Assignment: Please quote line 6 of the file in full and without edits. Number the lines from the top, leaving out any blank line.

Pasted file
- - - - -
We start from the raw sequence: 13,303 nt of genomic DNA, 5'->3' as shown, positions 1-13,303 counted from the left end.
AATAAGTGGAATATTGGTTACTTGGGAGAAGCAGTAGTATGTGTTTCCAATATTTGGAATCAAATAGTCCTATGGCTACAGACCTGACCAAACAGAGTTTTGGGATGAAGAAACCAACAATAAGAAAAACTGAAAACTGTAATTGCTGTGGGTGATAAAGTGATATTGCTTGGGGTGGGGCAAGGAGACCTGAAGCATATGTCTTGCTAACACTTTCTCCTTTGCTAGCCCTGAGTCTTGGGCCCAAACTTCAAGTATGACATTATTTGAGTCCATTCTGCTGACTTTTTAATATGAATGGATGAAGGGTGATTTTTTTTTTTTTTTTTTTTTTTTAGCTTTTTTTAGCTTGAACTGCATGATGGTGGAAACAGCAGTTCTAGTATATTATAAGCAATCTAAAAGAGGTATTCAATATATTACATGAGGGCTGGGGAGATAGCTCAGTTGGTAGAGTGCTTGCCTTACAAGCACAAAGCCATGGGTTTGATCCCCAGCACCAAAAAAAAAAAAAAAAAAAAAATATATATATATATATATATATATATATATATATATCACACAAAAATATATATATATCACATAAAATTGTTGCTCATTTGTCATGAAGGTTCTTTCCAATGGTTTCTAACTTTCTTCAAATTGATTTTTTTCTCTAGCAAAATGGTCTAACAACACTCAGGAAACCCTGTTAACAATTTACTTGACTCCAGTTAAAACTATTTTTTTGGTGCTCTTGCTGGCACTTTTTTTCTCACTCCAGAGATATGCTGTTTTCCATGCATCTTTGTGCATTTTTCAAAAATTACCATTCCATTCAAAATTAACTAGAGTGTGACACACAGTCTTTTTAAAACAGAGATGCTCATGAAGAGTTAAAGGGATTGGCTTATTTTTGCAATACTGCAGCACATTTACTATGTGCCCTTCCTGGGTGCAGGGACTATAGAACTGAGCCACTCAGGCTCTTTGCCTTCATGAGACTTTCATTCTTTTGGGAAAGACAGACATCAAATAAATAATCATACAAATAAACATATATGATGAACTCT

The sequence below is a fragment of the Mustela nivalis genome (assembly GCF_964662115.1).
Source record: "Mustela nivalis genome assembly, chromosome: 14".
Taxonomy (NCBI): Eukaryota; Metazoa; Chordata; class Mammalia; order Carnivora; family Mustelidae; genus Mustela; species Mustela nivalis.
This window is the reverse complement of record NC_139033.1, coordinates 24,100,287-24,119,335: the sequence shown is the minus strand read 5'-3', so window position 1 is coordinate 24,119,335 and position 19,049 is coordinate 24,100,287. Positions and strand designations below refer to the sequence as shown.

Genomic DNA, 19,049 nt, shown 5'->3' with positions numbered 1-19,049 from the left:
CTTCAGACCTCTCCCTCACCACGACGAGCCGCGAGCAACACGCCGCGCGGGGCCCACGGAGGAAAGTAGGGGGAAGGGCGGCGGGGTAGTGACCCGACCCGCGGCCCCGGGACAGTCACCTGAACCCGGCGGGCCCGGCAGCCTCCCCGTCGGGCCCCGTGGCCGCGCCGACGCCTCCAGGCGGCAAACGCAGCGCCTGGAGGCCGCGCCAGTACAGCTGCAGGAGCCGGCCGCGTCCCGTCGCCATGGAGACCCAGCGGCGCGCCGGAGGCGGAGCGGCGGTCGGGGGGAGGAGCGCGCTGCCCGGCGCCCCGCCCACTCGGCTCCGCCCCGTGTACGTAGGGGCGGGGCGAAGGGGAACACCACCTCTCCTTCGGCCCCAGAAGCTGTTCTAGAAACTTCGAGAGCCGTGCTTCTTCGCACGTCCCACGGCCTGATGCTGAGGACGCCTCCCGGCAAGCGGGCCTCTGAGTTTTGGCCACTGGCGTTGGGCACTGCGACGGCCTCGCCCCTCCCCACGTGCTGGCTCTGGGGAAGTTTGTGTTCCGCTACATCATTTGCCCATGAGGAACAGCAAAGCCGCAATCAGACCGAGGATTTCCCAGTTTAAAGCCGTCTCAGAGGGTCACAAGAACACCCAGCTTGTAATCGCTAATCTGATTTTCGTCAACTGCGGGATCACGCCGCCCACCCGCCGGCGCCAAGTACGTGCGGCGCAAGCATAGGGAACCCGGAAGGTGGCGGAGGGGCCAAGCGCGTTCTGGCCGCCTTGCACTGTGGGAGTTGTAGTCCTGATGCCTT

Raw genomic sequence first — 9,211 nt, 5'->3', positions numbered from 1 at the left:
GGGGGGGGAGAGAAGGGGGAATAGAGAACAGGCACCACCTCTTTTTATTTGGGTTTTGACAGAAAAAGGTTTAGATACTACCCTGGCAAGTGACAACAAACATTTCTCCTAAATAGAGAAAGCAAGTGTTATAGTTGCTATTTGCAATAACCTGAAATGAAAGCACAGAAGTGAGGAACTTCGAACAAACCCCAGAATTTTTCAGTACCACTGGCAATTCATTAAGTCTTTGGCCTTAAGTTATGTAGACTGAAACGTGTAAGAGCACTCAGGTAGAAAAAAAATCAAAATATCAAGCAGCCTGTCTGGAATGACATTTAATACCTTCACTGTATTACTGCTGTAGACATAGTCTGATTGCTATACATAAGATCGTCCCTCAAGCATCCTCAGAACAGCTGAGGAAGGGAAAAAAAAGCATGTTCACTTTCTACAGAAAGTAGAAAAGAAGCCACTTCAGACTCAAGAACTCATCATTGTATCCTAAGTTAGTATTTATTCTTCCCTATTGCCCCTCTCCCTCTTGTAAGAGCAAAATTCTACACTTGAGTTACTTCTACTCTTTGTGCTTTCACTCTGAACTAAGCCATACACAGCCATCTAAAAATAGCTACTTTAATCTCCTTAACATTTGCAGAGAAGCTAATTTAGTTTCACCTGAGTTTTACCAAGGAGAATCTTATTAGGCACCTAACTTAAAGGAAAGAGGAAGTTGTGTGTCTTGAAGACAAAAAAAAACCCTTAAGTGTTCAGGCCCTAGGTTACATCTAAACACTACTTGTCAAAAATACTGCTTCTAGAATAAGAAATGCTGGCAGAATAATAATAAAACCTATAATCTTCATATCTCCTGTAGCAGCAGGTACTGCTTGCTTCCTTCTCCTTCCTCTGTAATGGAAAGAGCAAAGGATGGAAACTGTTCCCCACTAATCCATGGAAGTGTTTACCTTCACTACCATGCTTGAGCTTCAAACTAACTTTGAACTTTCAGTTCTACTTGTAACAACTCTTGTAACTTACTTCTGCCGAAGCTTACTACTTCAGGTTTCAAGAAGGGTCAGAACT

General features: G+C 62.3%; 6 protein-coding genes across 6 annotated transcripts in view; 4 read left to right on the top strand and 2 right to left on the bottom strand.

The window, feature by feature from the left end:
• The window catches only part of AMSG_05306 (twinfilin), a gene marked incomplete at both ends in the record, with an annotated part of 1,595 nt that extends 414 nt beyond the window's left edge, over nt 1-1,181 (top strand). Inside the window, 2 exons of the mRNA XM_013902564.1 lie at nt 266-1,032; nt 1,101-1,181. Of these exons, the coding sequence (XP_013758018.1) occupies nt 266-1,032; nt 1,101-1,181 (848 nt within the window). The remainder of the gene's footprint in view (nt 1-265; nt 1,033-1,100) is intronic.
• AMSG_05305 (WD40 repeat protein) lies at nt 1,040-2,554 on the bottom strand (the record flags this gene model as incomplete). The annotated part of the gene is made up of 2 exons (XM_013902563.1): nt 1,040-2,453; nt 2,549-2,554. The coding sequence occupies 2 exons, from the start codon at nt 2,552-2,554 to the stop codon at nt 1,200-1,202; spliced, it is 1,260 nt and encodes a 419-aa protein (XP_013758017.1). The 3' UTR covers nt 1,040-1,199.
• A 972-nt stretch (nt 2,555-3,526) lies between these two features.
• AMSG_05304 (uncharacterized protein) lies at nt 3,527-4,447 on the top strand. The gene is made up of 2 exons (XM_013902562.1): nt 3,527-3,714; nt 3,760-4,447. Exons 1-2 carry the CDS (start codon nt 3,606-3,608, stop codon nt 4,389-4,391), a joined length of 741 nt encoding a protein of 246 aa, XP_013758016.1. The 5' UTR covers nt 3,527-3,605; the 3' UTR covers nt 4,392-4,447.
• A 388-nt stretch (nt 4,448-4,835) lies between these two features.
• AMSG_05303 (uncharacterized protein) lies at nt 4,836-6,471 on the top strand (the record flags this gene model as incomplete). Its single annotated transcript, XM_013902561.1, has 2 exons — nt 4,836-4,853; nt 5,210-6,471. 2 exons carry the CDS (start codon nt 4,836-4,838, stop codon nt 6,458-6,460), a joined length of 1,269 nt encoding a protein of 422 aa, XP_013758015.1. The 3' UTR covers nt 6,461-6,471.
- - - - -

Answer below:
This window is the reverse complement of record NC_139033.1, coordinates 24,100,287-24,119,335: the sequence shown is the minus strand read 5'-3', so window position 1 is coordinate 24,119,335 and position 19,049 is coordinate 24,100,287. Positions and strand designations below refer to the sequence as shown.